What about ‘life savings’ at pools?
We’ve all heard of suspicious deaths – when a body is buried before there is time for an autopsy or an investigation into what really happened. I’m afraid that’s what happened when the Wichita City Council voted to close most of our neighborhood pools before allowing adequate time for public discussion and debate (Feb. 22 Eagle).
Yes, I understand that there were cost savings involved. What about the “life savings” involved in this issue?
I took swimming lessons at Fairmount Park in the early 1950s and never really became an accomplished swimmer. But I always felt that I could save myself or perhaps another person from a tight spot in water.
The water playground fountains will provide nothing that a child cannot do at home using a garden hose with a sprinkler attached. They provide only water dabbling, with no real skills taught and no real exercise.
In a civilized society, we strive to reach out to help the disadvantaged around us and provide a margin of safety for everybody. Shouldn’t our City Council have felt an obligation to make swimming lessons an easy commute for children in their own neighborhoods whenever possible?
The city’s proposal to pay the YMCA $5,000 annually for swimming vouchers will at best fall short of meeting this need.
We elect these people, lest we forget.
Don Maxey, Wichita
No bikes in park
Horseback riders in and around Wichita once again have to defend Pawnee Prairie Park, the only park within 120 miles where it is safe to ride a horse. Why is it safe? Because bicycles are not allowed there.
While the city of Wichita closes swimming pools due to lack of funding, City Council member Jeff Blubaugh wants to spend money to “improve” Pawnee Prairie Park so that bicycles have access to it. College Hill Park recently banned bicycles. Why? Safety.
If you are a hiker or horseback rider, you know how dangerous it is to have bicycles zipping around. Horses are afraid of bikes, especially in a low visibility setting such as among trees.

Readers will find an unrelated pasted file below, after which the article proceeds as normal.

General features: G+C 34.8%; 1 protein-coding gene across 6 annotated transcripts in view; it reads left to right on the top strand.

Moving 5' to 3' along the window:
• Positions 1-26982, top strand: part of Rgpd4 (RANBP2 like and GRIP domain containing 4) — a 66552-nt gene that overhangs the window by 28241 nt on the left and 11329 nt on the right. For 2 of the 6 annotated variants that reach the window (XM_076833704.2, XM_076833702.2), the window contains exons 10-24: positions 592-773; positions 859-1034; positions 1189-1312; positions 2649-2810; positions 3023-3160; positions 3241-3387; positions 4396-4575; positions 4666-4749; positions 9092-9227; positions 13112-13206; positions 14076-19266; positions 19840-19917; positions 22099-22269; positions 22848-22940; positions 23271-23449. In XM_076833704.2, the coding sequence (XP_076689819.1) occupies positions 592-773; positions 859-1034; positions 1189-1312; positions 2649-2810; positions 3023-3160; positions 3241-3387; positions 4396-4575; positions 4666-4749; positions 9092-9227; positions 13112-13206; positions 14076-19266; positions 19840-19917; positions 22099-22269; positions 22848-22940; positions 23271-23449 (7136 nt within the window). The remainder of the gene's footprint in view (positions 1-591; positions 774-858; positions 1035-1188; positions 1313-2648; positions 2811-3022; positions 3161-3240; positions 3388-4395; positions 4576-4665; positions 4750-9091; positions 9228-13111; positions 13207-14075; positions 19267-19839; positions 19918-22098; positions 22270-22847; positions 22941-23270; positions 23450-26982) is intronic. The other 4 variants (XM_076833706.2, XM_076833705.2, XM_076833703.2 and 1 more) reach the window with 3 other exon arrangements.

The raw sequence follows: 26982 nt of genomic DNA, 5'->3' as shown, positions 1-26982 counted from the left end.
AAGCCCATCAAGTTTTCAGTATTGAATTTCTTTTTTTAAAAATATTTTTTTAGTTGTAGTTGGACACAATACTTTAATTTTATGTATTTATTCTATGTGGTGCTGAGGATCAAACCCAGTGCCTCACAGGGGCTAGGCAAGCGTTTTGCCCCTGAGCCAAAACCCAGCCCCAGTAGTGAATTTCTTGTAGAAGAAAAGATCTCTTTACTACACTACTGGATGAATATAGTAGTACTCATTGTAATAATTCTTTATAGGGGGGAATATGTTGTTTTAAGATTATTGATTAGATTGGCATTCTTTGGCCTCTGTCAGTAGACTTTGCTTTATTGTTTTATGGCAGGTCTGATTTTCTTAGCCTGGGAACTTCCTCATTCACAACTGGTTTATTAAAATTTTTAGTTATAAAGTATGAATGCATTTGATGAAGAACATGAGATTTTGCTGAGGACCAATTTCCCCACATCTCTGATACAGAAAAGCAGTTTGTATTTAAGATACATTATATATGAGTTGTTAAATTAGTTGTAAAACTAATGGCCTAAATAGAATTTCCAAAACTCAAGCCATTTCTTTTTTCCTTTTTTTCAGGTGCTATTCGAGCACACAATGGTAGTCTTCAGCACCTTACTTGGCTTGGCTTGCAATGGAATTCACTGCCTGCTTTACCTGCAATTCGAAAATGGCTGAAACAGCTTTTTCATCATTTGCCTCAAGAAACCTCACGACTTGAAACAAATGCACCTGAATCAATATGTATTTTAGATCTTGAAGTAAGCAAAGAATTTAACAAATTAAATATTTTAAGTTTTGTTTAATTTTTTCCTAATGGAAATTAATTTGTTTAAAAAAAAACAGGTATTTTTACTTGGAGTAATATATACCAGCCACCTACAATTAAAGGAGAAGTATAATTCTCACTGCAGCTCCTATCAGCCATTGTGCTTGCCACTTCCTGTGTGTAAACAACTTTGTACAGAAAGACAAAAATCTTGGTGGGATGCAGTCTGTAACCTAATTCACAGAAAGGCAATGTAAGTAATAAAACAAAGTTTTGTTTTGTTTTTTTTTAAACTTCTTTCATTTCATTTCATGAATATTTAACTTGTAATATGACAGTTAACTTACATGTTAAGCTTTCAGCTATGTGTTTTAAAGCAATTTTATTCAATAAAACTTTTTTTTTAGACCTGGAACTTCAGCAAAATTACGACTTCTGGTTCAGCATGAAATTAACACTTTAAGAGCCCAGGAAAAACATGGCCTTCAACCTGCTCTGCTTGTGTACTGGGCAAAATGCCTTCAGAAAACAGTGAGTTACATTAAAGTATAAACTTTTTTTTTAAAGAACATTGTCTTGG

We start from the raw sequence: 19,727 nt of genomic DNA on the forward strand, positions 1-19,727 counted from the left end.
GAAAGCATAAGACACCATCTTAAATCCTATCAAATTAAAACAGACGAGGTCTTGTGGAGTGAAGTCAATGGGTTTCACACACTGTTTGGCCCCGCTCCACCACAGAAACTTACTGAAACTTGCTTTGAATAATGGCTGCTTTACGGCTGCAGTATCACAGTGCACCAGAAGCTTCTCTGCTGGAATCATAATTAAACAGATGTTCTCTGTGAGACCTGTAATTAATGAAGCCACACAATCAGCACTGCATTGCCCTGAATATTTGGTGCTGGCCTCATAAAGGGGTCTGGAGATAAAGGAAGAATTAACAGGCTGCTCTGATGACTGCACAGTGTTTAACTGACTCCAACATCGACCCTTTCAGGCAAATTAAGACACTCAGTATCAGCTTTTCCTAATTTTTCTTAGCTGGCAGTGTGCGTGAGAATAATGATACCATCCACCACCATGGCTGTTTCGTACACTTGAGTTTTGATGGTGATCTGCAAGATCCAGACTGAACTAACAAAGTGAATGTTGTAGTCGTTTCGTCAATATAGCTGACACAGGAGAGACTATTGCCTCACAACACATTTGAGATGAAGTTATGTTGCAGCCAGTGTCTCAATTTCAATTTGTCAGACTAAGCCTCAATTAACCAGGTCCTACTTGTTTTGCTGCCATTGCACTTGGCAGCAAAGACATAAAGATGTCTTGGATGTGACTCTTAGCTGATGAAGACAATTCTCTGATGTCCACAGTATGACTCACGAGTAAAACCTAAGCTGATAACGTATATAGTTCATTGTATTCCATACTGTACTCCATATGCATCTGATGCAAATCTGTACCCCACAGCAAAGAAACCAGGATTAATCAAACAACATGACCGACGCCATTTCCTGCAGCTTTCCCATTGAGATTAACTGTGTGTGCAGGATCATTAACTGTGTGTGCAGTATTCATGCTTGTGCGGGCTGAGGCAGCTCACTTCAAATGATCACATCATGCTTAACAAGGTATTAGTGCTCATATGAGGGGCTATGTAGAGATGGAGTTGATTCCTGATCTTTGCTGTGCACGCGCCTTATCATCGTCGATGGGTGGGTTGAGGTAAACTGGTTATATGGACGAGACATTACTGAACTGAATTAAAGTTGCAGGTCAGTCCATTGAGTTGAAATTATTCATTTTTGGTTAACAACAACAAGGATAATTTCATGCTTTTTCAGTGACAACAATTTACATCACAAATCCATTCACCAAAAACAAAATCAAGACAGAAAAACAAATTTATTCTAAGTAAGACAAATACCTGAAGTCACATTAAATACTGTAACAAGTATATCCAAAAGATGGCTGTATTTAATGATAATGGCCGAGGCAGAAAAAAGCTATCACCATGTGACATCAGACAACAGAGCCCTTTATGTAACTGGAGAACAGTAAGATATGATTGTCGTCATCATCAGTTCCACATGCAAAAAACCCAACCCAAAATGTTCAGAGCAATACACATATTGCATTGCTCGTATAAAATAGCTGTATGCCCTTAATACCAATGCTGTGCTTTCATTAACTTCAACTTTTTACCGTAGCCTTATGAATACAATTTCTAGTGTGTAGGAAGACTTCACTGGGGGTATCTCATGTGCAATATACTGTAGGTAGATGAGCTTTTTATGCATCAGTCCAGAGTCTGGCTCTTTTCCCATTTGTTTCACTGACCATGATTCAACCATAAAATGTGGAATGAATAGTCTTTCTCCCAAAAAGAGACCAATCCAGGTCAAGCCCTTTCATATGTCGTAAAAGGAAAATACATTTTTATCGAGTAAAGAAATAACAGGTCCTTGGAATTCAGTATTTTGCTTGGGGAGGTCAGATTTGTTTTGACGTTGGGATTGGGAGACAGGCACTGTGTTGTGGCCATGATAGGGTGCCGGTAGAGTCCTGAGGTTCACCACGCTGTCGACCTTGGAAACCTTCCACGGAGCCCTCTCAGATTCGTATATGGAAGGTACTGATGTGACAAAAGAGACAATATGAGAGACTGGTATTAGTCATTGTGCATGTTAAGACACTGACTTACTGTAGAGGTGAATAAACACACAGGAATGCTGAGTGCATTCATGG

The city already made bike lanes and bike paths throughout Wichita, plus created Air Capital Memorial Park for bicycles (horses not allowed there). Why does Blubaugh think it necessary to ruin a nature park that was created for and by horseback riders? He says it is so children in the neighborhood can have a “shared use” park where they can ride their bikes.
Allowing bikes in Pawnee Prairie Park would disturb the wildlife living there.
Sue Lamberson, Clearwater
I and about 130 other Kansas citizens who attended a town meeting at the Alford Branch Library last Tuesday evening were distressed that neither Sen. Jerry Moran, R-Kan., nor Sen. Pat Roberts, R-Kan., saw fit to be there, or even deign to recognize our existence by sending a representative from their offices.
The senators knew of the meeting, which was planned by the Women’s March-Air Capital group in Wichita. They were even rumored to be in the area.
Perhaps they didn’t come because they, themselves, didn’t organize the meeting. If so, why don’t they organize one? We live in the largest city in Kansas, and they are our elected officials.
We call their offices and, if we can get through at all, the staff lecture us rather than take our comments. We send e-mails and get back form letters that don’t address the issue we wrote about. We go to town meetings, and you don’t show up.
Frankly, they leave us with the impression that they don’t care about us.
What do we, their constituents, have to do for them to listen to our concerns?
Allison Lemons, Wichita
A state of mind
It sounds as though President Trump bases his entire world view on television. I guess Chauncey Gardner from the novel “Being There” gets to be president after all.
CL Walter, El Dorado
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